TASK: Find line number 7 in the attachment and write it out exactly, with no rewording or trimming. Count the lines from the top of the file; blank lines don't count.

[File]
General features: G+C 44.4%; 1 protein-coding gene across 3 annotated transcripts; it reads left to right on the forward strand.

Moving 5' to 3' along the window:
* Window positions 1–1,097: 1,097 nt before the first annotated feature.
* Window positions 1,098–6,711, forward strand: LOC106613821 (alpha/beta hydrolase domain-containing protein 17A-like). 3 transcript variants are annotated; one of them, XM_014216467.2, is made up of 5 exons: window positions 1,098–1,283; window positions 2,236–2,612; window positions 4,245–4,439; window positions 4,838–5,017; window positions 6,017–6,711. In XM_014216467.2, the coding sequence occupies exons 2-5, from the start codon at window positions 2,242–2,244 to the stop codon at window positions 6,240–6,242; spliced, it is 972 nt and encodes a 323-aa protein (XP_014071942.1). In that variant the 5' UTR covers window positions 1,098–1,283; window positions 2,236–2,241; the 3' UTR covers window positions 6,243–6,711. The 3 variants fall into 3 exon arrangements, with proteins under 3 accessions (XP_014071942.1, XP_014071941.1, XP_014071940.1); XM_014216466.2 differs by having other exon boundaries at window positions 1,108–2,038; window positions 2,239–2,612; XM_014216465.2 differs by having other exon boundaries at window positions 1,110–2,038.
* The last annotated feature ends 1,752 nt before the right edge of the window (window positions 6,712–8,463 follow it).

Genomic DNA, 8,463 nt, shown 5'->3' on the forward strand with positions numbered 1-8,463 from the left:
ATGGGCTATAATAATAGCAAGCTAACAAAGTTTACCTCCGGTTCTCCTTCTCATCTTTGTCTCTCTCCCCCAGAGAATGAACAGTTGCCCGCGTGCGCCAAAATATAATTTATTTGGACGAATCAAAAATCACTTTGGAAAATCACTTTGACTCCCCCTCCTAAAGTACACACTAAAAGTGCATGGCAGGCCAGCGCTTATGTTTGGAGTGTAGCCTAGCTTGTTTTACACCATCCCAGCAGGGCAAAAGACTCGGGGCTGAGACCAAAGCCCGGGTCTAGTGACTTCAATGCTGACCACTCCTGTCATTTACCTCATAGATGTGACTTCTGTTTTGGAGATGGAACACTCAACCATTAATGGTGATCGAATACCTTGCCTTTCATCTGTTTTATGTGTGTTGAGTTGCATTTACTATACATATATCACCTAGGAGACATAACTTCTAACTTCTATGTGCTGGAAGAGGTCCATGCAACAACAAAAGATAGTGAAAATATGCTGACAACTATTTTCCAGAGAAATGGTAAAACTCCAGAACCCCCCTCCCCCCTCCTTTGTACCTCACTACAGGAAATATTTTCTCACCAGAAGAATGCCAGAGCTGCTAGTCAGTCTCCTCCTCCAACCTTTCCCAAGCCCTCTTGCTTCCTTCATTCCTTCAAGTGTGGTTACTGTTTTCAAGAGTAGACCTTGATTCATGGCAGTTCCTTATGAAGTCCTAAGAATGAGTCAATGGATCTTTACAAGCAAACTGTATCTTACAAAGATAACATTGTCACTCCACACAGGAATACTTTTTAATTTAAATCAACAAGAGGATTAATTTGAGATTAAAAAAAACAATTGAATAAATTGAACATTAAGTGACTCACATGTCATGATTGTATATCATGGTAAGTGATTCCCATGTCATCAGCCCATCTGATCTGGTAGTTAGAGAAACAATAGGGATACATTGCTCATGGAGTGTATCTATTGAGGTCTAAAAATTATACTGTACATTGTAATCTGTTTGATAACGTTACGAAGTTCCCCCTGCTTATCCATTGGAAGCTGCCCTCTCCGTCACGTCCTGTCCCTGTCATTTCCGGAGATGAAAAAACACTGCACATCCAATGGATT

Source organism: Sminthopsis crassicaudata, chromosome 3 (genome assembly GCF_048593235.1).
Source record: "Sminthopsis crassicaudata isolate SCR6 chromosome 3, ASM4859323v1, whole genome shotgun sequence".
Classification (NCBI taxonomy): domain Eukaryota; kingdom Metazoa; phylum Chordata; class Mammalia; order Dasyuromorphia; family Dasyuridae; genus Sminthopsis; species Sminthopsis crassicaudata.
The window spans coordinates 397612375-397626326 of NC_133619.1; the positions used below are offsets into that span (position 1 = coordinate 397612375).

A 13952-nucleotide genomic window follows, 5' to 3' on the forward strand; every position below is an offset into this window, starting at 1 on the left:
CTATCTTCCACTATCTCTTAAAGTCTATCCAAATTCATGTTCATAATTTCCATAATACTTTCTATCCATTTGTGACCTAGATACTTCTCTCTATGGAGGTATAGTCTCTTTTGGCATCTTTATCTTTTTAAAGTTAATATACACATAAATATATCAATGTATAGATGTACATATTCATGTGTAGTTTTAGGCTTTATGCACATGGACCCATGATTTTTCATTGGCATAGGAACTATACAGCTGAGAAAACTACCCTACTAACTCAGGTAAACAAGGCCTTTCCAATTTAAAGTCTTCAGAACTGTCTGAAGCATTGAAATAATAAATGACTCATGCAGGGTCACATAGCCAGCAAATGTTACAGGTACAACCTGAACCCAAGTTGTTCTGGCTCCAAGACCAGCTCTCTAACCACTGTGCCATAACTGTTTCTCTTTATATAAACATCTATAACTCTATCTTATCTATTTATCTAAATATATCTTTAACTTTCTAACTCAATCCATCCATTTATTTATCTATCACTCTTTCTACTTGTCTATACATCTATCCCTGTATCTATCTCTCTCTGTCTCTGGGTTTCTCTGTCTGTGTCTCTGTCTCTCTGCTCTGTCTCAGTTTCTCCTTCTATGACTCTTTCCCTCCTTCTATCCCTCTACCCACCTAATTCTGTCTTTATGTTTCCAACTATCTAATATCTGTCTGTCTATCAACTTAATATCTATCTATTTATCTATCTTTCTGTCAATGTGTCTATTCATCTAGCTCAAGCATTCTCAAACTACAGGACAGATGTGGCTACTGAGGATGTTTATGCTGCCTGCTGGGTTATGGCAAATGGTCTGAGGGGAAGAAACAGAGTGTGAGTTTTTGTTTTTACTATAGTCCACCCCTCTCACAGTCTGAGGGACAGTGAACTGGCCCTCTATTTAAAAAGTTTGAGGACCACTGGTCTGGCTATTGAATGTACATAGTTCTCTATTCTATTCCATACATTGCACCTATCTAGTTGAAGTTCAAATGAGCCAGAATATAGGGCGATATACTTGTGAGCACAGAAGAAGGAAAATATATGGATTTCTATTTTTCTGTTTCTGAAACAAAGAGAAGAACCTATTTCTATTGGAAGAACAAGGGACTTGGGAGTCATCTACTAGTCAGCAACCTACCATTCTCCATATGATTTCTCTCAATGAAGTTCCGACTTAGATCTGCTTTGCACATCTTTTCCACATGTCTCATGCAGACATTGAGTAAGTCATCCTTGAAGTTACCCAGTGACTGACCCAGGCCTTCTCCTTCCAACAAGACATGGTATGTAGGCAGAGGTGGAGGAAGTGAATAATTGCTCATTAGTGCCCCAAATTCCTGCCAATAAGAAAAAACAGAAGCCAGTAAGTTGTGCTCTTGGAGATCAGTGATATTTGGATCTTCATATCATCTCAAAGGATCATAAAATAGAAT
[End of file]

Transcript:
ATGGGCTATAATAATAGCAAGCTAACAAAGTTTACCTCCGGTTCTCCTTCTCATCTTTGTCTCTCTCCCCCAGAGAATGAACAGTTGCCCGCGTGCGCCAAAATATAATTTATTTGGACGAATCAAAAATCACTTTGGAAAATCACTTTGACTCCCCCTCCTAAAGTACACACTAAAAGTGCATGGCAGGCCAGCGCTTATGTTTGGAGTGTAGCCTAGCTTGTTTTACACCATCCCAGCAGGGCAAAAGACTCGGGGCTGAGACCAAAGCCCGGGTCTAGTGACTTCAATGCTGACCACTCCTGTCATTTACCTCATAGATGTGACTTCTGTTTTGGAGATGGAACACTCAACCATTAATGGTGATCGAATACCTTGCCTTTCATCTGTTTTATGTGTGTTGAGTTGCATTTACTATACATATATCACCTAGGAGACATAACTTCTAACTTCTATGTGCTGGAAGAGGTCCATGCAACAACAAAAGATAGTGAAAATATGCTGACAACTATTTTCCAGAGAAATGGTAAAACTCCAGAACCCCCCTCCCCCCTCCTTTGTACCTCACTACAGGAAATATTTTCTCACCAGAAGAATGCCAGAGCTGCTAGTCAGTCTCCTCCTCCAACCTTTCCCAAGCCCTCTTGCTTCCTTCATTCCTTCAAGTGTGGTTACTGTTTTCAAGAGTAGACCTTGATTCATGGCAGTTCCTTATGAAGTCCTAAGAATGAGTCAATGGATCTTTACAAGCAAACTGTATCTTACAAAGATAACATTGTCACTCCACACAGGAATACTTTTTAATTTAAATCAACAAGAGGATTAATTTGAGATTAAAAAAAACAATTGAATAAATTGAACATTAAGTGACTCACATGTCATGATTGTATATCATGGTAAGTGATTCCCATGTCATCAGCCCATCTGATCTGGTAGTTAGAGAAACAATAGGGATACATTGCTCATGGAGTGTATCTATTGAGGTCTAAAAATTATACTGTACATTGTAATCTGTTTGATAACGTTACGAAGTTCCCCCTGCTTATCCATTGGAAGCTGCCCTCTCCGTCACGTCCTGTCCCTGTCATTTCCGGAGATGAAAAAACACTGCACATCCAATGGATT